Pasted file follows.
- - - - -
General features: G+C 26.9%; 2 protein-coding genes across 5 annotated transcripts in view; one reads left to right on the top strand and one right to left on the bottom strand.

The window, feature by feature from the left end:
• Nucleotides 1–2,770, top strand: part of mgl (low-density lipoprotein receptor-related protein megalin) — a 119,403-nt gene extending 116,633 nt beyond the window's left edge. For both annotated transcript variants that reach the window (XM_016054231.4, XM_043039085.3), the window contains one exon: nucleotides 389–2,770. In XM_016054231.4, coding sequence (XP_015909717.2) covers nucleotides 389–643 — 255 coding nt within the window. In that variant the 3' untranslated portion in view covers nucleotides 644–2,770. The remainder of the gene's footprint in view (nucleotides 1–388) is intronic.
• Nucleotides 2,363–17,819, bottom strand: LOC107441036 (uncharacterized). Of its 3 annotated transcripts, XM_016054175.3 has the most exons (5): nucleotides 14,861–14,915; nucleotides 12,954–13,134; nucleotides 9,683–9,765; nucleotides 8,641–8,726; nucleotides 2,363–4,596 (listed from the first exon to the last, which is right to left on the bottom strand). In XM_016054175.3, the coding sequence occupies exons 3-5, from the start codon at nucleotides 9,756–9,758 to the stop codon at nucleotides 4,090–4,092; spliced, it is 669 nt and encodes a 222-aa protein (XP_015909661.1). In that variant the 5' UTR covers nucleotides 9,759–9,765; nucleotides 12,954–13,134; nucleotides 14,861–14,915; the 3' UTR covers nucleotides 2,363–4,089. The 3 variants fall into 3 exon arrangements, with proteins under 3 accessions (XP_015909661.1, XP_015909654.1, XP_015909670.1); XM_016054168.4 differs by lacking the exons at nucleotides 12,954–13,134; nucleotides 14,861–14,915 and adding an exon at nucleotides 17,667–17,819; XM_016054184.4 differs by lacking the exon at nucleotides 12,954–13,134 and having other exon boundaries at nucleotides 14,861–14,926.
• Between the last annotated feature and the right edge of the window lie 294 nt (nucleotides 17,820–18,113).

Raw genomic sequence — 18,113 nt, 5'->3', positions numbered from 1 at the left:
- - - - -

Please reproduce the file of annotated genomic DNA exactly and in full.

General features: G+C 26.9%; 2 protein-coding genes across 5 annotated transcripts in view; one reads left to right on the top strand and one right to left on the bottom strand.

The window, feature by feature from the left end:
• Nucleotides 1–2,770, top strand: part of mgl (low-density lipoprotein receptor-related protein megalin) — a 119,403-nt gene extending 116,633 nt beyond the window's left edge. For both annotated transcript variants that reach the window (XM_016054231.4, XM_043039085.3), the window contains one exon: nucleotides 389–2,770. In XM_016054231.4, coding sequence (XP_015909717.2) covers nucleotides 389–643 — 255 coding nt within the window. In that variant the 3' untranslated portion in view covers nucleotides 644–2,770. The remainder of the gene's footprint in view (nucleotides 1–388) is intronic.
• Nucleotides 2,363–17,819, bottom strand: LOC107441036 (uncharacterized). Of its 3 annotated transcripts, XM_016054175.3 has the most exons (5): nucleotides 14,861–14,915; nucleotides 12,954–13,134; nucleotides 9,683–9,765; nucleotides 8,641–8,726; nucleotides 2,363–4,596 (listed from the first exon to the last, which is right to left on the bottom strand). In XM_016054175.3, the coding sequence occupies exons 3-5, from the start codon at nucleotides 9,756–9,758 to the stop codon at nucleotides 4,090–4,092; spliced, it is 669 nt and encodes a 222-aa protein (XP_015909661.1). In that variant the 5' UTR covers nucleotides 9,759–9,765; nucleotides 12,954–13,134; nucleotides 14,861–14,915; the 3' UTR covers nucleotides 2,363–4,089. The 3 variants fall into 3 exon arrangements, with proteins under 3 accessions (XP_015909661.1, XP_015909654.1, XP_015909670.1); XM_016054168.4 differs by lacking the exons at nucleotides 12,954–13,134; nucleotides 14,861–14,915 and adding an exon at nucleotides 17,667–17,819; XM_016054184.4 differs by lacking the exon at nucleotides 12,954–13,134 and having other exon boundaries at nucleotides 14,861–14,926.
• Between the last annotated feature and the right edge of the window lie 294 nt (nucleotides 17,820–18,113).

Raw genomic sequence — 18,113 nt, 5'->3', positions numbered from 1 at the left: